While this is very much the ideal scenario for Ireland, this sort of solution would represent a big political victory for the Government parties and it should also result in a higher tax take, which is vital in order to pay for the cost of the COVID-19 pandemic.
The OECD talks in October will be key in seeing how the BEPS IF global tax reform discussions advance and the US is obviously a clear player in those talks and will be trying to advance its own reforms in parallel.
Whatever the outcome, the prevailing sentiments surrounding the proposals of both the OECD/G20 and the United States suggest that Irish businesses should prepare for a more level playing field in relation to tax competition going forward. To continue to successfully attract and retain capital, Irish businesses and MNEs in Ireland may wish to look to other vital areas – maturity of ecosystems within key sectors such as financial services, life sciences, pharmaceuticals, technology and IT, etc; quality of life enhancements; ease of doing business; regulatory environment, etc – in order to ensure fair and sustainable growth into the future and to maintain Ireland’s competitiveness in terms of winning new FDI investments.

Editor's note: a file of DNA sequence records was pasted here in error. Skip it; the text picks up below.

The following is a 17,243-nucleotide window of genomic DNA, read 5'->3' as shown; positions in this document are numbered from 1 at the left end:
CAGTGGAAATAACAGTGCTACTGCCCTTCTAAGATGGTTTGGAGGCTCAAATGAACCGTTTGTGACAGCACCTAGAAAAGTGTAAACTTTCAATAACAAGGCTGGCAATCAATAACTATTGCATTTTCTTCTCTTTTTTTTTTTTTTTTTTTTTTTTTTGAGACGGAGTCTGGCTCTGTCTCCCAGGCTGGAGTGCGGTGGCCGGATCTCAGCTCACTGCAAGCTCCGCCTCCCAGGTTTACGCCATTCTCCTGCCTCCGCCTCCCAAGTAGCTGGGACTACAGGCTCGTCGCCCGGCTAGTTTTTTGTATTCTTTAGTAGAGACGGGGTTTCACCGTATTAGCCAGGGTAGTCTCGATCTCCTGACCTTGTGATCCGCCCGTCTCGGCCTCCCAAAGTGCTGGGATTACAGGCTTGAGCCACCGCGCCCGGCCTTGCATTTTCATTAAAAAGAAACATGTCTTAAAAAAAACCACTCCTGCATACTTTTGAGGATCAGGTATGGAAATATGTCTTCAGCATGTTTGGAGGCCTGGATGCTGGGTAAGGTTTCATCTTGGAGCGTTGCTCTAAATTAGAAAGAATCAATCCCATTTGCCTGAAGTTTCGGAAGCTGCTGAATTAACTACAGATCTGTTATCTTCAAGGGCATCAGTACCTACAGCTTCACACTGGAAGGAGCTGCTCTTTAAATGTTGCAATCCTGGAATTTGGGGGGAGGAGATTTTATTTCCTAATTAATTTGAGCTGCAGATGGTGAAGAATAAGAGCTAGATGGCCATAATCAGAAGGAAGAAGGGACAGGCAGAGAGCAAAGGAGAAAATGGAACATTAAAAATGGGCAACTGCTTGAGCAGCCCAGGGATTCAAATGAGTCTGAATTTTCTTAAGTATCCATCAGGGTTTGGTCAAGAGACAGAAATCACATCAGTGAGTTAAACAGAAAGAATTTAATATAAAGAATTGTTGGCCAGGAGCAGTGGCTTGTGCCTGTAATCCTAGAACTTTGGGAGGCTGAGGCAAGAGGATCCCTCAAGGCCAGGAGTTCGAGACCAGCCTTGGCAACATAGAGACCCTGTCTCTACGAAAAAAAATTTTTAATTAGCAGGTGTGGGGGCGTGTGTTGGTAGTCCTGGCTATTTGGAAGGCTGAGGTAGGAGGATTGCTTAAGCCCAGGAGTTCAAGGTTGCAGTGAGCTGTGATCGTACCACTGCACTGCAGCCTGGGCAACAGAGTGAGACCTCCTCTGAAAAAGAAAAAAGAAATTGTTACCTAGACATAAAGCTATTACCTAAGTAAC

BEPS refers to tax planning strategies that exploit gaps and mismatches in tax rules to artificially shift profits to low or no-tax locations where there is little or no economic activity or to erode tax bases through deductible payments such as interest or royalties. Source: https://www.oecd.org/tax/beps/about/
 United States Department of the Treasury: General Explanations of the Biden Administration’s Fiscal Year 2022 Revenue Proposals, commonly referred to as the “Green Book”.
 Department of Finance: Corporation Tax-Tax Strategy Group – 20/03: September 2020. Source: https://assets.gov.ie/86996/fc592e6d-1b7b-4e86-a187-1ce63cef311c.pdf